Williamson: Who are your literary influences? How, specifically, do these influences manifest themselves in your work?

The writers who have influenced my work the most are not necessarily the writers I think are the best. For example, I don't think Shakespeare has influenced me much, not Tolstoy, whom I regard as probably the greatest of all fiction writers. On the other hand, some writers who I do think are great have influenced me such as Dostoyevsky for his sense of conflict and his ability to dramatize ideas and “feel” them the way other writers “feel” characters. Also for the way he developed the monologue form, one that I've used a lot, in his masterful “Notes From the Underground,” probably the most influential story as far as modern and contemporary literature is concerned. I also love Dostoyevsky as a psychologist and his extreme sensitivity and peerless ability to express ambivalence, self destruction and alienation, the characteristic emotions of our time. What he did with all his anti-heroes in his novels was really an act of courage and genius. In him the two coincide. Come to think of it, Dostoyevsky has probably influenced me the most. I think fiction should have suspense and drama and Dostoyevsky's fiction has plenty of both. I also like ideas and sometimes try to dramatize them in my stories and novels as well. Dostoyevsky is a poet of ideas, as I said before.

I have a reading self and a writing self. My reading self looks at things more objectively. I can appreciate a much wider range of styles as a reader than I would want to or could practice as a writer, and I think that's true of most writers, and artists for that matter. The reading part of me says Tolstoy is about as good as it gets in fiction. That doesn't mean that he's going to personally influence me, because my soul is closer to Dostoyevsky's. We tend to be influenced by people who are our kindred spirits.

Other writers who have influenced me a lot such as Thomas Bernhard, Céline, Nathaniel West, I.B. Singer, Faulkner, even Beckett and Flannery O'Connor, have themselves been much influenced by Dostoyevsky - particularly Bernhard and West. He casts a huge and probably endless shadow.

The second biggest influence on my work may be Proust whose Remembrance of Things Past is probably the novel I love most. Of course, Proust has influenced my vision of time (as has Borges) and I consider him a social satirist without peer. There is also a lot of drama in Proust. The balance he maintains between psychology, philosophy, humor, and storytelling is inspiring. I think the two most hilarious novels I've ever read are Celine's Death on the Installment Plan and Proust's The Guermante's Way. I could answer this question much more fully, but then this would be a one-question interview so I better stop here.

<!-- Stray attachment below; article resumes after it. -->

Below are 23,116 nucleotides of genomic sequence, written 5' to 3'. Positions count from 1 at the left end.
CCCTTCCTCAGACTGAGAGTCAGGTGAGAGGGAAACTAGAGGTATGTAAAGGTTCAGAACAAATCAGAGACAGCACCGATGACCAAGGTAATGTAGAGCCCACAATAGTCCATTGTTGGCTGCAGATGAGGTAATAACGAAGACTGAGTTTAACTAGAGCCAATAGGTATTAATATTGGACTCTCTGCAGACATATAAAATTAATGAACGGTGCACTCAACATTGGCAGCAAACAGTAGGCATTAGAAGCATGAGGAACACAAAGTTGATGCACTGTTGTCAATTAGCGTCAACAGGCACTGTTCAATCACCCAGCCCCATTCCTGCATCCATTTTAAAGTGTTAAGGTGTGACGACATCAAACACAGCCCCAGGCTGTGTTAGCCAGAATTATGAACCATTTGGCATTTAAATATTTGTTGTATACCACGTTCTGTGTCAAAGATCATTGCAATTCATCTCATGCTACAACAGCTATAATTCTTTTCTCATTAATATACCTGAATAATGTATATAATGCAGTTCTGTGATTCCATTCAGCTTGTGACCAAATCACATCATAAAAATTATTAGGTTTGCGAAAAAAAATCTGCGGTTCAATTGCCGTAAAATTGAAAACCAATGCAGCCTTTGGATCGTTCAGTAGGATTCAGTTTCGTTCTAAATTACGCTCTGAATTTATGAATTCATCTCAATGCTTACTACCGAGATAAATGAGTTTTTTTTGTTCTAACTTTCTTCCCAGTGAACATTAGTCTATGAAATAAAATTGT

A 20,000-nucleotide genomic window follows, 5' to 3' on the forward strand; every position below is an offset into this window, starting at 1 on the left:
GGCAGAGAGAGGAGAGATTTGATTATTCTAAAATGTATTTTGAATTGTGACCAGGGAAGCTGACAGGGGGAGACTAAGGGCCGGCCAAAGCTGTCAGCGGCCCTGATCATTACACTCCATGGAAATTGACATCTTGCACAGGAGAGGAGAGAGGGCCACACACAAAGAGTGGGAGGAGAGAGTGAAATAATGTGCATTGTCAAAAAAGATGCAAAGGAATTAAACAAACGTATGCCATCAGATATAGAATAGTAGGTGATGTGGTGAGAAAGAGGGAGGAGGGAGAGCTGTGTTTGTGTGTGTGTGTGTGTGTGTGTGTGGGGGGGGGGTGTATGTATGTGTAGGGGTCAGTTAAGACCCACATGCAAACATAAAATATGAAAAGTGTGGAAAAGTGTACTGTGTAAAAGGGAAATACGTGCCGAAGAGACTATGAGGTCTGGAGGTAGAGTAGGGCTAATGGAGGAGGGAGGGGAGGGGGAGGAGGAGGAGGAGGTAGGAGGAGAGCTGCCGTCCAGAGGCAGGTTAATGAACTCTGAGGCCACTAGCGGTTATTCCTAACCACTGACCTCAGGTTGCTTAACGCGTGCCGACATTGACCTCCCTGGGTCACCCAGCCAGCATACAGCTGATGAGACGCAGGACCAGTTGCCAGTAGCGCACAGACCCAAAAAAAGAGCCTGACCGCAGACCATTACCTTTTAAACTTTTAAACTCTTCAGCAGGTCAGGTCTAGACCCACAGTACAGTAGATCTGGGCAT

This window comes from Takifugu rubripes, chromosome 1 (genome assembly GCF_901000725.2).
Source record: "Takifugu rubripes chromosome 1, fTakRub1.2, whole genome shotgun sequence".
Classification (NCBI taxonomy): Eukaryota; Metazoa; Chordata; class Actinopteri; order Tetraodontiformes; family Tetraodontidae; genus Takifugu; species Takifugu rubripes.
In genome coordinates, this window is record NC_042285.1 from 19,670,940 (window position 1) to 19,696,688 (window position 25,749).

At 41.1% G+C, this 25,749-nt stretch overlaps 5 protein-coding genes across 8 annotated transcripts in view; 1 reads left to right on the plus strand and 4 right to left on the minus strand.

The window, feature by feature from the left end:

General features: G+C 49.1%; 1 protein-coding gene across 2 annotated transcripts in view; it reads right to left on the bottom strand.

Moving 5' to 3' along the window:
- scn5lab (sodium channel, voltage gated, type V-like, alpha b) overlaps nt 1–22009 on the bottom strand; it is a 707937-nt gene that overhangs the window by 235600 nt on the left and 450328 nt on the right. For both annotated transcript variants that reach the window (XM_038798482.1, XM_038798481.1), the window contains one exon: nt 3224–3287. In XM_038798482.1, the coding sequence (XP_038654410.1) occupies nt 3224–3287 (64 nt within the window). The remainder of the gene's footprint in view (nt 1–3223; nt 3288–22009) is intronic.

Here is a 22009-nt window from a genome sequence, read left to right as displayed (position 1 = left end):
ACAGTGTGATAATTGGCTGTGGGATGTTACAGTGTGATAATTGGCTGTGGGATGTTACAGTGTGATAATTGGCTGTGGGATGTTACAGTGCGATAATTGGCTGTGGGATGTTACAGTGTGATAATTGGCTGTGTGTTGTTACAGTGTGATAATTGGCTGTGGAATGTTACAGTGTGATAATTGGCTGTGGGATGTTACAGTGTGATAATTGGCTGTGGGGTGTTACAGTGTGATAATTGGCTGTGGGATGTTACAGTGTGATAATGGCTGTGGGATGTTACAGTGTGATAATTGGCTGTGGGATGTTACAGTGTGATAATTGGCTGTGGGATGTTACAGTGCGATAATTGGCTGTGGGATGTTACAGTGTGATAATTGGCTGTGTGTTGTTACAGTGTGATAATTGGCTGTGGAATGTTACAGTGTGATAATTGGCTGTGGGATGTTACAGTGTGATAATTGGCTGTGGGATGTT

Williamson: Guermante's Way, funny? In the middle of a 300-word sentence, it's hard for me to find a chuckle.

I can see how Proust would not be your “cup of tea,” shall we say. That doesn't surprise me. I, however, think Proust is wildly funny. Well into Guermante's Way there's about a 250-page scene of a high society party, and the satire is so brilliant and witty and sharp and observant - I've never read anything like it - funny and brilliant at the same time. Celine's humor is more slapstick, more street, more connected with his overwhelmingly strong idiosyncratic sensibility, the way he reacts to life, his pessimism. His humor is based on how he sees and reacts to things, which is often with utter revulsion. In Remembrance of Things Past, Proust is invisible. He lets the characters themselves reveal what idiots they are and in a funny, sophisticated way.

Williamson: When did you decide to become a writer and why?

At about the age of seven I started writing poems and little stories and also composing short piano pieces. I always loved music more than literature, but because both my parents were very successful classical musicians, I decided to write fiction. Though I am composing now and love to do it more than writing, I regard literature as my main art because I have a much greater command of the medium.

Williamson: You've lived in many places. How does where you're living affect your work?

It provides you with settings, situations, characters, and sometimes themes. If you're lucky enough to have lived in different parts of the world it can help provide variety too. My settings in a collection usually include New York, Boston, Philadelphia, St. Louis, Florida, and California - in all of which I've lived. Part of one novel I wrote takes place in Madrid, where I lived for six weeks and one of my favorite stories “Bodysurfing,” takes place in Costa Rica. I always think it's a good sign when you feel that a story has to take place in a particular place and nowhere else. That's how I felt about “Bodysurfing” and also about “Vivian and Sid in Maui.”

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The Conference on Beautiful Moments